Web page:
A population-based cohort study found that patients with retinal vein occlusion (RVO) 40 years and older had increased risk of cardiovascular disease CVD compared with patients who did not have RVO.
Patients with retinal vein occlusion (RVO) were shown to have a greater risk of incident cardiovascular disease (CVD) vs unexposed patients, according to a new study published in British Journal of Ophthalmology that was conducted in Denmark.
The study was based on data from the Danish National Patient Registry, which contains information on all hospitalizations in Denmark since 1977. Patients who were alive and living in Denmark aged 40 years and older between January 1, 1998, and December 31, 2017, were identified for this study and included at the date they were aged 40 years after the initial cohort entry date. Patients were excluded if they had a history of CVD and all-cause mortality, which were the primary study outcomes. The researchers also implemented a 90-day lag-time period between RVO exposure and incident CVD to account for undetected CVD.
There were 4,194,781 patients included in this study; the median follow-up was 15.5 years; and the median age at time of exposure was 71.8 years. Patients exposed to RVO were older at entry and more likely to have arterial hypertension, dyslipidemia, diabetes, and smoking-related disorders compared with patients without RVO exposure.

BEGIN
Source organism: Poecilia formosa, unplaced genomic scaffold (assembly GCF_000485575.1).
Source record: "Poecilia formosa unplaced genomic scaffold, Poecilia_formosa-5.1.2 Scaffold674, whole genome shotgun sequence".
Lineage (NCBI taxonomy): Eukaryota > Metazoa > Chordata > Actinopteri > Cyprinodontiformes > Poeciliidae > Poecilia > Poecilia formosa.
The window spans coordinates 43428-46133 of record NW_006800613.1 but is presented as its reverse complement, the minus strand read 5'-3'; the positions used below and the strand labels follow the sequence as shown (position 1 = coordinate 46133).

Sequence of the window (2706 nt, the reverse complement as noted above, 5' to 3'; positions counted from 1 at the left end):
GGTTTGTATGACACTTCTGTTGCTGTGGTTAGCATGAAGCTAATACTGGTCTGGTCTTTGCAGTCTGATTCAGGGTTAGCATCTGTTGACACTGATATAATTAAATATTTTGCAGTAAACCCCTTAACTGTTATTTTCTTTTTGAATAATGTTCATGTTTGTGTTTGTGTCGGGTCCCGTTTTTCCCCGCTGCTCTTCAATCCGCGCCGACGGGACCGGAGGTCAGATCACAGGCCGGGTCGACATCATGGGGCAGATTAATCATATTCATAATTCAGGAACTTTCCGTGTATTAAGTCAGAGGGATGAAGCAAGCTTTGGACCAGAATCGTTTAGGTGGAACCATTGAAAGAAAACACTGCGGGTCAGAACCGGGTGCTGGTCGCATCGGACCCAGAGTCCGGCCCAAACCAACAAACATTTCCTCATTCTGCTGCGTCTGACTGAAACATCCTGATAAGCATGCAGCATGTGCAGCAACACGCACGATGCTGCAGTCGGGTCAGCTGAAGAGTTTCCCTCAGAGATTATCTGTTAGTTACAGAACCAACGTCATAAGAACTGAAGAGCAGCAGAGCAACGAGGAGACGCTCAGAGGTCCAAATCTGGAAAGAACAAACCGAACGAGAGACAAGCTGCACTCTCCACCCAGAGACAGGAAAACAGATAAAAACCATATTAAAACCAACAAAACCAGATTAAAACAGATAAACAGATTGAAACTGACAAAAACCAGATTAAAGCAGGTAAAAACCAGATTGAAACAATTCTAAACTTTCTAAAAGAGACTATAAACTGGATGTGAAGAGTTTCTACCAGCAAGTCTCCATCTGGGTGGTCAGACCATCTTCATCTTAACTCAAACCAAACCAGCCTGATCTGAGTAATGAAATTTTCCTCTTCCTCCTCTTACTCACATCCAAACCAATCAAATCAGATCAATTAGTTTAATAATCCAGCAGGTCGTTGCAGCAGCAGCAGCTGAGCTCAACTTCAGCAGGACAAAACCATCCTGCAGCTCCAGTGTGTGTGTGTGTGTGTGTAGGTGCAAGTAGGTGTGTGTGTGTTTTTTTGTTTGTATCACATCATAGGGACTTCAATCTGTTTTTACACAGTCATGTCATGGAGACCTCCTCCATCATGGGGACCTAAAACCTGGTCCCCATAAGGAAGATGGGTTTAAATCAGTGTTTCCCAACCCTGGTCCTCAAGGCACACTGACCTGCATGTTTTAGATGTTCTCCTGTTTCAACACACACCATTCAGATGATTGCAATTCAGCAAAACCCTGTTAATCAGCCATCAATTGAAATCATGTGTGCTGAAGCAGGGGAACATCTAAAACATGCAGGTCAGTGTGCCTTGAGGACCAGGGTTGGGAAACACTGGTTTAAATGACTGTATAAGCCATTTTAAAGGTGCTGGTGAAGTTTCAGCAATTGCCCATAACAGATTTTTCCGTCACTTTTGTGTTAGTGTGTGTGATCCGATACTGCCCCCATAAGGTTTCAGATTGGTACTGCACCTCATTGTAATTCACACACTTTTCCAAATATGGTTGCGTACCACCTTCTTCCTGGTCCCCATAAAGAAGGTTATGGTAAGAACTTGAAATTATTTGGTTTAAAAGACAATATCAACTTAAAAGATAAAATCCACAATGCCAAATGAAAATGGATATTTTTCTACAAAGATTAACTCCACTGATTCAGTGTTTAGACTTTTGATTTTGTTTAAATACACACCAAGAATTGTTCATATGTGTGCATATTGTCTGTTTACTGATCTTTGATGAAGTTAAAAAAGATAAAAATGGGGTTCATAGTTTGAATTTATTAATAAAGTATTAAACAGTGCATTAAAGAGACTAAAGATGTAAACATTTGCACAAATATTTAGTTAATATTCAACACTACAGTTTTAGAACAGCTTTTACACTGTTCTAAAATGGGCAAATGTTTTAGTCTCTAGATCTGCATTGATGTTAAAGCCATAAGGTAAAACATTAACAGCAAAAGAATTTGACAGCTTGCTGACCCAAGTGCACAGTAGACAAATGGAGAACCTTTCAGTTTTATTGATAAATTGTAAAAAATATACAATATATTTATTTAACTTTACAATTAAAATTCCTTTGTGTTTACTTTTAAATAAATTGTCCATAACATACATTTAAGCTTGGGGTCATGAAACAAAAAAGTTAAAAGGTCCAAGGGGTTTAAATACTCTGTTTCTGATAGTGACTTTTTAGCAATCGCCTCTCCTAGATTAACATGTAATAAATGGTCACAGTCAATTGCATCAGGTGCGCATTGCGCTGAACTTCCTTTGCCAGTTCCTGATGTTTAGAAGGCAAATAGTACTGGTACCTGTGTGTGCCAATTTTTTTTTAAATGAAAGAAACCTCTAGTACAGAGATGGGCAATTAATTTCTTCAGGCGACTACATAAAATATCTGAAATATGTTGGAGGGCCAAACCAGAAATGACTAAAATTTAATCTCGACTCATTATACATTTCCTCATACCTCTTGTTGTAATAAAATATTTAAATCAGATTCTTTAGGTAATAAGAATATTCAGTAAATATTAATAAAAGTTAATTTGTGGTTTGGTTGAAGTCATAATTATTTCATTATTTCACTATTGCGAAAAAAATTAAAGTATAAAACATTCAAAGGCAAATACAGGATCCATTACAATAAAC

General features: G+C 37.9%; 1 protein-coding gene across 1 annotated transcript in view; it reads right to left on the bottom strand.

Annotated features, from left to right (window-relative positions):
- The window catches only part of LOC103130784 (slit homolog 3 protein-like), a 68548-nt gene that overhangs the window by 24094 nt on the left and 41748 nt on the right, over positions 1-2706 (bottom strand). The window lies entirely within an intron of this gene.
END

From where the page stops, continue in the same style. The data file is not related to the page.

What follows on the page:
The mean number of registered patients per year with RVO almost doubled after 2011, when vascular endothelial growth factor inhibition for macular edema in RVO was approved in Europe.
RVO exposure was identified having a 13% greater risk of incident CVD (adjusted HR [aHR], 1.13; 95% CI, 1.09-1.17). Risk of ischemic CVD and nonischemic CVD also was higher in patients exposed to RVO, at 23% (aHR, 1.23; 95% CI, 1.15-1.33).
Patients with branch retinal vein occlusion (BRVO) were younger, more likely to be women, and less likely to have a diagnosis of smoking-related disorders than patients with central retinal vein occlusion (CRVO). The median ages at exposure to BRVO and CRVO were 71.1 and 73.0 years, respectively.
Patients with BRVO had an increased risk of CVD (aHR, 1.14; 95% CI, 1.03-1.25), ischemic CVD (aHR, 1.18; 95% CI, 1.05-1.33), and nonischemic CVD (aHR, 1.22; 95% CI, 1.07-1.38).
Patients with CRVO had an increased risk of CVD (aHR, 1.12; 95% CI, 1.00-1.25), ischemic CVD (aHR, 1.12; 95% CI, 0.99-1.28), nonischemic CVD (aHR, 1.16; 95% CI, 1.00-1.35), and all-cause mortality (aHR, 1.18; 95% CI, 1.11-1.26).
Risk of CVD, ischemic CVD, and nonischemic CVD increased after 2011, especially in CVD and nonischemic CVD:
There was also an increased risk of all-cause mortality in patients referred after 2011 (before 2011: aHR, 0.97; 95% CI, 0.94-1.00, after 2011: aHR, 1.11; 95% CI, 1.06-1.16).
The study used RVO and CVD in patients 40 years and older, so the findings might not apply outside of this setting, marking a limitation. Lifestyle, socioeconomic, and genetic factors also were not included in the registers used for this study, which meant that those factors could not be evaluated.
The researchers concluded that patients with RVO had an overall increased risk of developing CVD compared with non-RVO controls. Patients with diagnosed RVO when angiostatic treatment was introduced in 2011 were also more likely to have a risk of all-cause mortality, which was not an issue prior to 2011.
Frederiksen KH, Stokholm L, Frederiksen PH, et al. Cardiovascular morbidity and all-cause mortality in patients with retinal vein occlusion: a Danish nationwide cohort study. Br J Ophthalmol. Published online May 10, 2022. doi:10.1136/bjophthalmol-2022-321225